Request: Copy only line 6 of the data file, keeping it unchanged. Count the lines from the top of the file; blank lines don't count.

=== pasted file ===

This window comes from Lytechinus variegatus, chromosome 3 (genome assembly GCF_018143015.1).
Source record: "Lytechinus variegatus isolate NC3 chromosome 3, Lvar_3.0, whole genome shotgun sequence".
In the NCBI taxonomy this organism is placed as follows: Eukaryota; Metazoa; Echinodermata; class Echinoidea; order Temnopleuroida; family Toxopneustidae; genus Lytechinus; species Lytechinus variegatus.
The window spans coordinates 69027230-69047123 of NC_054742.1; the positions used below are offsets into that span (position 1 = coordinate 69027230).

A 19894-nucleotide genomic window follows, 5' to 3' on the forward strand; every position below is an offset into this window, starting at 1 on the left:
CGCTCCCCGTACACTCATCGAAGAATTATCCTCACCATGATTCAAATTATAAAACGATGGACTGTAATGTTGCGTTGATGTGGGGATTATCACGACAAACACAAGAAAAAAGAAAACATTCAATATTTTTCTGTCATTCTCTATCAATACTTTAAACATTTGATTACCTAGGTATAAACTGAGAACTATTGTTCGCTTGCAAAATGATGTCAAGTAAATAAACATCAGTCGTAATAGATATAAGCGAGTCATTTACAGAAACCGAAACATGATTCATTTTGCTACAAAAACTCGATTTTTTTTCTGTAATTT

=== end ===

CGCTCCCCGTACACTCATCGAAGAATTATCCTCACCATGATTCAAATTATAAAACGATGGACTGTAATGTTGCGTTGATGTGGGGATTATCACGACAAACACAAGAAAAAAGAAAACATTCAATATTTTTCTGTCATTCTCTATCAATACTTTAAACATTTGATTACCTAGGTATAAACTGAGAACTATTGTTCGCTTGCAAAATGATGTCAAGTAAATAAACATCAGTCGTAATAGATATAAGCGAGTCATTTACAGAAACCGAAACATGATTCATTTTGCTACAAAAACTCGATTTTTTTTCTGTAATTT